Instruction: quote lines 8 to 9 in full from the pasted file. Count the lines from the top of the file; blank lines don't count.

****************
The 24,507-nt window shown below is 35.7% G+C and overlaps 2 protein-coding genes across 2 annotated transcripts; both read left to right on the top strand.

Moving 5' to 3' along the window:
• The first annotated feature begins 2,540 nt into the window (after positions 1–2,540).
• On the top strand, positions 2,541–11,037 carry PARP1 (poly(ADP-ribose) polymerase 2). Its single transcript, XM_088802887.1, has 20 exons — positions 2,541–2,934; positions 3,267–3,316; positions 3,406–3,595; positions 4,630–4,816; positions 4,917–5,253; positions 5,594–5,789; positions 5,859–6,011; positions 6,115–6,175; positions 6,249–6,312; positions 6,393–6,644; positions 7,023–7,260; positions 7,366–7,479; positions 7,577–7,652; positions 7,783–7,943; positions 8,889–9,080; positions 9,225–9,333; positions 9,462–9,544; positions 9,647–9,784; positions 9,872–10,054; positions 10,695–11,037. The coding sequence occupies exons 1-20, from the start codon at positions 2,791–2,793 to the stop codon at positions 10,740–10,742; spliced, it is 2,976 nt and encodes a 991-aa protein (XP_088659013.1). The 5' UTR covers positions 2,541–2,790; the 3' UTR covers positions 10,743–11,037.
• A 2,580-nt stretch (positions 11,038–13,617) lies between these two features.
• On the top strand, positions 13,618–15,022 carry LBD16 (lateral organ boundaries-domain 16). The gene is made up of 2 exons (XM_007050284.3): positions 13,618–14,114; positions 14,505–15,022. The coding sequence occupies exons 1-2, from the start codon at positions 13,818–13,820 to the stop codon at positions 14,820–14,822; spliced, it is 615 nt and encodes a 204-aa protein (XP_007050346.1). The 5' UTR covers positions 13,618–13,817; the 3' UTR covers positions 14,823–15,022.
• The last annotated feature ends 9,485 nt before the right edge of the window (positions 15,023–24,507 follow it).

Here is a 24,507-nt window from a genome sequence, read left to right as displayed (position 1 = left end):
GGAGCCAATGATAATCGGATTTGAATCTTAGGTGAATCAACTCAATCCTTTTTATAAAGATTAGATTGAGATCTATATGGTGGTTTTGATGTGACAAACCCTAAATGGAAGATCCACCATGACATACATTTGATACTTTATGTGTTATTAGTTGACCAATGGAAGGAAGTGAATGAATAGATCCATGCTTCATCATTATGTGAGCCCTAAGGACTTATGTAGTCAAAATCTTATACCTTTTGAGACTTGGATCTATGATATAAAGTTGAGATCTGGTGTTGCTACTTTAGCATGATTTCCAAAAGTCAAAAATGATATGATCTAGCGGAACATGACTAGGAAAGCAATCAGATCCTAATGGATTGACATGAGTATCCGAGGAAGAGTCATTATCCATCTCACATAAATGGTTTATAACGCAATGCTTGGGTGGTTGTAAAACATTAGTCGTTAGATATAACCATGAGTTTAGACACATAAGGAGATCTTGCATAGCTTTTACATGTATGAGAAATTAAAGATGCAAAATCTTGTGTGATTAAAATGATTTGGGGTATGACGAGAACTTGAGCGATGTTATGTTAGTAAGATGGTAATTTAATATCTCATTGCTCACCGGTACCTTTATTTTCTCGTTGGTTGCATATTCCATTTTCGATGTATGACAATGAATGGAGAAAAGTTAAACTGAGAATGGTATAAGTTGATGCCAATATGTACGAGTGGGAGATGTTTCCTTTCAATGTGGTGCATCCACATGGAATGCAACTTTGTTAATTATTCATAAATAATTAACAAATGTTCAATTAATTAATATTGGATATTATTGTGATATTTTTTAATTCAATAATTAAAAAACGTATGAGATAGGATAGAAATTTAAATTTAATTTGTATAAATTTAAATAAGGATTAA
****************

Here is a 24,507-nt window from a genome sequence, read left to right as displayed (position 1 = left end):
GGAGCCAATGATAATCGGATTTGAATCTTAGGTGAATCAACTCAATCCTTTTTATAAAGATTAGATTGAGATCTATATGGTGGTTTTGATGTGACAAACCCTAAATGGAAGATCCACCATGACATACATTTGATACTTTATGTGTTATTAGTTGACCAATGGAAGGAAGTGAATGAATAGATCCATGCTTCATCATTATGTGAGCCCTAAGGACTTATGTAGTCAAAATCTTATACCTTTTGAGACTTGGATCTATGATATAAAGTTGAGATCTGGTGTTGCTACTTTAGCATGATTTCCAAAAGTCAAAAATGATATGATCTAGCGGAACATGACTAGGAAAGCAATCAGATCCTAATGGATTGACATGAGTATCCGAGGAAGAGTCATTATCCATCTCACATAAATGGTTTATAACGCAATGCTTGGGTGGTTGTAAAACATTAGTCGTTAGATATAACCATGAGTTTAGACACATAAGGAGATCTTGCATAGCTTTTACATGTATGAGAAATTAAAGATGCAAAATCTTGTGTGATTAAAATGATTTGGGGTATGACGAGAACTTGAGCGATGTTATGTTAGTAAGATGGTAATTTAATATCTCATTGCTCACCGGTACCTTTATTTTCTCGTTGGTTGCATATTCCATTTTCGATGTATGACAATGAATGGAGAAAAGTTAAACTGAGAATGGTATAAGTTGATGCCAATATGTACGAGTGGGAGATGTTTCCTTTCAATGTGGTGCATCCACATGGAATGCAACTTTGTTAATTATTCATAAATAATTAACAAATGTTCAATTAATTAATATTGGATATTATTGTGATATTTTTTAATTCAATAATTAAAAAACGTATGAGATAGGATAGAAATTTAAATTTAATTTGTATAAATTTAAATAAGGATTAA